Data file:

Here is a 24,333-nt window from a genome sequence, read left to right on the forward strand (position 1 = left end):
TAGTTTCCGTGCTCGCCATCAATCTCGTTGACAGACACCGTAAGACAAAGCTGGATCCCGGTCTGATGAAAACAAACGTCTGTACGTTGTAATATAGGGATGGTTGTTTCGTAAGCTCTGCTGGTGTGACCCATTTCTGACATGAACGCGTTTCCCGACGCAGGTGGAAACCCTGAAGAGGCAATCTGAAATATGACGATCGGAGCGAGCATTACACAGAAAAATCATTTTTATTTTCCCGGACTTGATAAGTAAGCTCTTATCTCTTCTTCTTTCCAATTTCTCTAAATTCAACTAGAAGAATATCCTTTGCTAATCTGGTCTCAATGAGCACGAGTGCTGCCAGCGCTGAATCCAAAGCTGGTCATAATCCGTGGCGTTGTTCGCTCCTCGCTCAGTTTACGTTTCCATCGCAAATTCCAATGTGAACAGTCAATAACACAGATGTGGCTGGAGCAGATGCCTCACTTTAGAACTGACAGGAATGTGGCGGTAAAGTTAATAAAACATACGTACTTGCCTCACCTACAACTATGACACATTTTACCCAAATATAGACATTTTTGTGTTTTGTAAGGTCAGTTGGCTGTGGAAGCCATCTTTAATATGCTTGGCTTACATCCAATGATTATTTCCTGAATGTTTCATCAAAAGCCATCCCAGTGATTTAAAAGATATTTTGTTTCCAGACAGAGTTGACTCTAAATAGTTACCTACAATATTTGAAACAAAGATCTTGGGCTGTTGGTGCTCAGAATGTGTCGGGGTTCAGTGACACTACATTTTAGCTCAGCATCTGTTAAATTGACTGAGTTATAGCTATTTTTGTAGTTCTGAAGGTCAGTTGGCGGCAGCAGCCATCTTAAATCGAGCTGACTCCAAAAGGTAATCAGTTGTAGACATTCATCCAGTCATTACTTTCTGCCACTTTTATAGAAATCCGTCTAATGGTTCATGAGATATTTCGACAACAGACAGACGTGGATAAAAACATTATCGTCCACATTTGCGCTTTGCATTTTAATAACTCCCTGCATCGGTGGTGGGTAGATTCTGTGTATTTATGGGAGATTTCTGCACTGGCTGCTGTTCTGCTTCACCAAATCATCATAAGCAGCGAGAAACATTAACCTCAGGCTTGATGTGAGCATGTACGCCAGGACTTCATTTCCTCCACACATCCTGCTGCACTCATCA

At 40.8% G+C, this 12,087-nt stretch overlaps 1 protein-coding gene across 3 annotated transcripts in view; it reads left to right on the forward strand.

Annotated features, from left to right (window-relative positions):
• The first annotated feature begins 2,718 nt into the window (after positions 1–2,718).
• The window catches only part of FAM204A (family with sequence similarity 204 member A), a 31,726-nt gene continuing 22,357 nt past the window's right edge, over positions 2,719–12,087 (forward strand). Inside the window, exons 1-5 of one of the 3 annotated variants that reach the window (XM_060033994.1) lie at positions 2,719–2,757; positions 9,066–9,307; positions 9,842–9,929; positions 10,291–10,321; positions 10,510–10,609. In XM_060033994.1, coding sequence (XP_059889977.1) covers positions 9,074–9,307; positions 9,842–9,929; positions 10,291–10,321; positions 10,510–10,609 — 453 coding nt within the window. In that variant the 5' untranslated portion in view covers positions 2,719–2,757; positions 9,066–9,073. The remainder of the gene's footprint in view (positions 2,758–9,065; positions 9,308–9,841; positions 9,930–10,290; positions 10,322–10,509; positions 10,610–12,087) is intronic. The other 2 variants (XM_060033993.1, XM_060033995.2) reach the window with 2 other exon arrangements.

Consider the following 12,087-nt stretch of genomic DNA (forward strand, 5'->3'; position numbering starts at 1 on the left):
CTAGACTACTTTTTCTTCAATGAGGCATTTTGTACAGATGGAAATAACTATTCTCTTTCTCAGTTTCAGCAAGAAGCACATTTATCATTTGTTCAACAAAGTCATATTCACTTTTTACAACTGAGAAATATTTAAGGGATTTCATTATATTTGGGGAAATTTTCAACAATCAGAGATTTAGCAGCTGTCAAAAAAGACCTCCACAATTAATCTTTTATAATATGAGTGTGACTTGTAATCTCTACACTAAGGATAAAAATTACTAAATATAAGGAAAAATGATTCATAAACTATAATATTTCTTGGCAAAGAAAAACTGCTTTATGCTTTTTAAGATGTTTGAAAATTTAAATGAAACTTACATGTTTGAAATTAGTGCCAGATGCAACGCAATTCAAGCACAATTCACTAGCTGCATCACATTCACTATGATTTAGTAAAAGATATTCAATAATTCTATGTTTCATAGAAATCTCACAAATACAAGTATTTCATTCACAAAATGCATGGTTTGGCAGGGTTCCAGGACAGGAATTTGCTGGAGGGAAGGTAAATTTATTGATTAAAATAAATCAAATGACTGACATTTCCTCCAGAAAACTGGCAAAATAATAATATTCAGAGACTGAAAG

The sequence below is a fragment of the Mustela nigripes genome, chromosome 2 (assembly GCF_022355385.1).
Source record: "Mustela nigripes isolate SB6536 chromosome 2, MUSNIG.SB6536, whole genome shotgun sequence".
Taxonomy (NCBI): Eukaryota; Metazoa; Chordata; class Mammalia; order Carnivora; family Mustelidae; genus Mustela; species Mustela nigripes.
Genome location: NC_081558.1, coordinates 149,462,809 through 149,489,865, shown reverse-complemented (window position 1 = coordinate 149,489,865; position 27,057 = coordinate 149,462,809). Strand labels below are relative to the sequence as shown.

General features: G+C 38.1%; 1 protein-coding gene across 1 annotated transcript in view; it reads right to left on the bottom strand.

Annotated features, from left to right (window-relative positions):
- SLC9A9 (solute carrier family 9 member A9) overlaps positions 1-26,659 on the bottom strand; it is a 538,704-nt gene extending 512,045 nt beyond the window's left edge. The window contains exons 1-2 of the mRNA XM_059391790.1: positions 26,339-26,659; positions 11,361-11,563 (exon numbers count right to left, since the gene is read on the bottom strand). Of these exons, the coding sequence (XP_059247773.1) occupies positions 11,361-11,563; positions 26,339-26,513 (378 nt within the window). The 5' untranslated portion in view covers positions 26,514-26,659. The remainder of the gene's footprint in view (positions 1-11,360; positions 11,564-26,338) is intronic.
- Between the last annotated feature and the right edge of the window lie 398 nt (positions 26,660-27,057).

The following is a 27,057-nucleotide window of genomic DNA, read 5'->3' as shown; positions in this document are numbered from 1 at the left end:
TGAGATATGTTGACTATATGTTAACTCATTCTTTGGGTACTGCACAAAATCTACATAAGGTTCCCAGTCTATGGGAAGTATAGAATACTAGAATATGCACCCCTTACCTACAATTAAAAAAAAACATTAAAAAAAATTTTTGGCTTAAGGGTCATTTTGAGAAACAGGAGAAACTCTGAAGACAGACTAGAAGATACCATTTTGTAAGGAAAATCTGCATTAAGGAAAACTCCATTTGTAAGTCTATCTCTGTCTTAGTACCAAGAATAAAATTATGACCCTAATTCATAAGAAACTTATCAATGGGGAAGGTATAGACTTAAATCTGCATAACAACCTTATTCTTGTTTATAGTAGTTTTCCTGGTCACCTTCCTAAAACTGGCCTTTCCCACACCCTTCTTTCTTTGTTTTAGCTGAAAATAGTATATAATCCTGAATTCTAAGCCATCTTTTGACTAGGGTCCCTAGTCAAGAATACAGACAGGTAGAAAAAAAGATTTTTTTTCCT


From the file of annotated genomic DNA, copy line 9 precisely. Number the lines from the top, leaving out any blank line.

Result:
The sequence below is a fragment of the Mustela nigripes genome, chromosome 2 (assembly GCF_022355385.1).